I continue to power through public library books at the same time as I keep acquiring books – including the ones below that I bought with birthday money from my sister: two novels I’ve been keen to read, a book of poetry, and two bibliomemoirs (one of them a signed copy but still stupidly cheap!).
I also have this gorgeous trio of blue-hued books to be reviewing for The Bookbag.
I’ve given ratings for all the books I finished, and added links to reviews for those I managed to write about.
LIBRARY BOOKS READ
- Ozone Journal by Peter Balakian (poetry)
- Thrice the Brinded Cat Hath Mew’d by Alan Bradley
- The Crime Writer by Jill Dawson
- The Library of Unrequited Love by Sophie Divry
- Let Me Tell You about a Man I Knew by Susan Fletcher
- The Man Who Wouldn’t Get Up and Other Stories by David Lodge
- Nutshell by Ian McEwan
- The Many by Wyl Menmuir
- Do Not Say We Have Nothing by Madeleine Thien
- Keeping an Eye Open: Essays on Art by Julian Barnes
- Open City by Teju Cole
CHECKED OUT, TO BE READ
Many familiar titles still hanging around from last month, plus a few new ones…
- A Chinese street food cookbook to browse for ideas
- Hag-Seed: The Tempest Retold by Margaret Atwood
- The Course of Love by Alain de Botton
- Mend the Living by Maylis de Kerangal
- The Lie Tree by Frances Hardinge
- Man Walks into a Room by Nicole Krauss
- Thirteen Ways of Looking by Colum McCann
- The Tobacconist by Robert Seethaler
- The Painted Bridge by Wendy Wallace
IN THE RESERVATION QUEUE
- Poetry Notebook, 2006–2014 by Clive James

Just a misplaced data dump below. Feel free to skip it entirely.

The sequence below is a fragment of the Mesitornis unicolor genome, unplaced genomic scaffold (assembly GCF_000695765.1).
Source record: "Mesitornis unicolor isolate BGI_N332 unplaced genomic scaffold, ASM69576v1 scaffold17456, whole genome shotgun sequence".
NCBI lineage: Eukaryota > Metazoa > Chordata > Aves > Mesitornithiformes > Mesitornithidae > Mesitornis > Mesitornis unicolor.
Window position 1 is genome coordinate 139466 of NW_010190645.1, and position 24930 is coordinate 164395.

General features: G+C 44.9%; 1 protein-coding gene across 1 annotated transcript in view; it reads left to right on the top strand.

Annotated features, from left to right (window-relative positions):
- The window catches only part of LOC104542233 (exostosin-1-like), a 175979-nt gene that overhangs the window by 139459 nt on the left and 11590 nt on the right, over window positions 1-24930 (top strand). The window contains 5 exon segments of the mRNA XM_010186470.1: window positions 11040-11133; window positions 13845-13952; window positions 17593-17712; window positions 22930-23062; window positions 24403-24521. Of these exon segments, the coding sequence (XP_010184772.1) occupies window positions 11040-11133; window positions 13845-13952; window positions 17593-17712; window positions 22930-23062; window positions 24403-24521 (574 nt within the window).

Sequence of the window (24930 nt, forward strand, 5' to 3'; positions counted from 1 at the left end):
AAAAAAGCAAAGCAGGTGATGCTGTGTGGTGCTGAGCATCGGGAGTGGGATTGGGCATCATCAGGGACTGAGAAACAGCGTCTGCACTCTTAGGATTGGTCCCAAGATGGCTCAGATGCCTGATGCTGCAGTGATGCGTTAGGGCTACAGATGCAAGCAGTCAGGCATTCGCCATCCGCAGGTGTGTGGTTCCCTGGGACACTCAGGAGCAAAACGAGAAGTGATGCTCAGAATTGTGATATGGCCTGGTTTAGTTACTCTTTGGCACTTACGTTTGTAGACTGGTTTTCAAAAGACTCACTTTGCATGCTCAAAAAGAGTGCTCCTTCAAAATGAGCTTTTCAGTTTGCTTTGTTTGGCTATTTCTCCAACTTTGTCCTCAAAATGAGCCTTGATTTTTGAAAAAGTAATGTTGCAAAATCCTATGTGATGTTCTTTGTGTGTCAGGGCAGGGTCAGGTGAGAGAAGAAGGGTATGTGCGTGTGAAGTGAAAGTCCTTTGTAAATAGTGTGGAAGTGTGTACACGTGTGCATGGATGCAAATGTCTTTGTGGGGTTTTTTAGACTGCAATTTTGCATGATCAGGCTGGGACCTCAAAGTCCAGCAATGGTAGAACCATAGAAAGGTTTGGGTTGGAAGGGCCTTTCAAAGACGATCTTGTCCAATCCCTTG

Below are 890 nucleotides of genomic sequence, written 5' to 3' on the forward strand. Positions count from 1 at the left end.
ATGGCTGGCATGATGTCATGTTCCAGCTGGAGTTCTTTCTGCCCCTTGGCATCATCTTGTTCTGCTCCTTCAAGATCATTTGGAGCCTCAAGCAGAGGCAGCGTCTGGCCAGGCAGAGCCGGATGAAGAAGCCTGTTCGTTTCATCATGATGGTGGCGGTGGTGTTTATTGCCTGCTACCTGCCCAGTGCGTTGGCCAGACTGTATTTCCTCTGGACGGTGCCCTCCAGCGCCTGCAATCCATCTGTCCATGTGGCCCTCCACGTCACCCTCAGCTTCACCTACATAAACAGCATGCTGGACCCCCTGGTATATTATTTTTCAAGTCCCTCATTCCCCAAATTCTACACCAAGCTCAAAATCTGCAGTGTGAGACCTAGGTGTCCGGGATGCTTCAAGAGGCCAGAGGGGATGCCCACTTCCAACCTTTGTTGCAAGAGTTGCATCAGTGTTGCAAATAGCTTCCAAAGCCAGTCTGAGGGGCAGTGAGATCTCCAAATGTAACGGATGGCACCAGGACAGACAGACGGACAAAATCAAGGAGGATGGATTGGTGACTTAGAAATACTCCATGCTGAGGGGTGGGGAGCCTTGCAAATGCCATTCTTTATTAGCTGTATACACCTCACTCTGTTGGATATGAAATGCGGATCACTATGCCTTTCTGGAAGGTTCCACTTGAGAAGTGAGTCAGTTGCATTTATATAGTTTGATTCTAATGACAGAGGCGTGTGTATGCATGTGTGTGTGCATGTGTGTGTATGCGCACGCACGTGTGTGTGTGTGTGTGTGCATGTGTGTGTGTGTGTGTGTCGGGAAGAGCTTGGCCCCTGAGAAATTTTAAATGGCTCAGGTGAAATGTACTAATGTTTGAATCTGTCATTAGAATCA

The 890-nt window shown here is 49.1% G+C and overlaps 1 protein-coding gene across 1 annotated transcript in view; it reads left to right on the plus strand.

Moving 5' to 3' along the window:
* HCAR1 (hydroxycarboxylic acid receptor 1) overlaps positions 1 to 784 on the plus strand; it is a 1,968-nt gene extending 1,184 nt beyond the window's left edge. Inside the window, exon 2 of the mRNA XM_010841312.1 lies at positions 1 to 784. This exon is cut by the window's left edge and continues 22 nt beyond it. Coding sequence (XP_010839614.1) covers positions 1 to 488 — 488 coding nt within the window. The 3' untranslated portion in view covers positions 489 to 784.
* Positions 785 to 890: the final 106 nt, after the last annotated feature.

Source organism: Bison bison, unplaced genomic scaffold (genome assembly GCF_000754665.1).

- Dear Mr. M by Herman Koch
- Squirrel Pie by Elisabeth Luard
- Cure: A Journey into the Science of Mind over Body by Jo Marchant
- Autumn by Ali Smith
- The Pursuit of Happiness: Why Are We Driving Ourselves Crazy and How Can We Stop? by Ruth Whippman
- Two for Joy by Dannie Abse – I read about a third of these poems; not a single one stuck out for me.
- The Most Perfect Thing: Inside (and Outside) a Bird’s Egg by Tim Birkhead – requested; I’ll have to get it back out another time.
- Citizen: An American Lyric by Claudia Rankine – Skimmed. Kudos to Rankine for revealing overt/casual racism in America – Lord knows we still need it in the public eye. (Ditto to Paul Beatty’s The Sellout winning the Booker Prize.) But is this poetry? Not even a quarter of the book is composed of what I would call poems, even prose poems. It’s more like a book of essays, which I wasn’t in the mood for. Best lines: “because white men can’t / police their imagination / black men are dying.”
- The House at the Edge of the World by Julia Rochester – also requested.
(Thanks, as always, go to Shannon of River City Reading for the great blog idea and template!)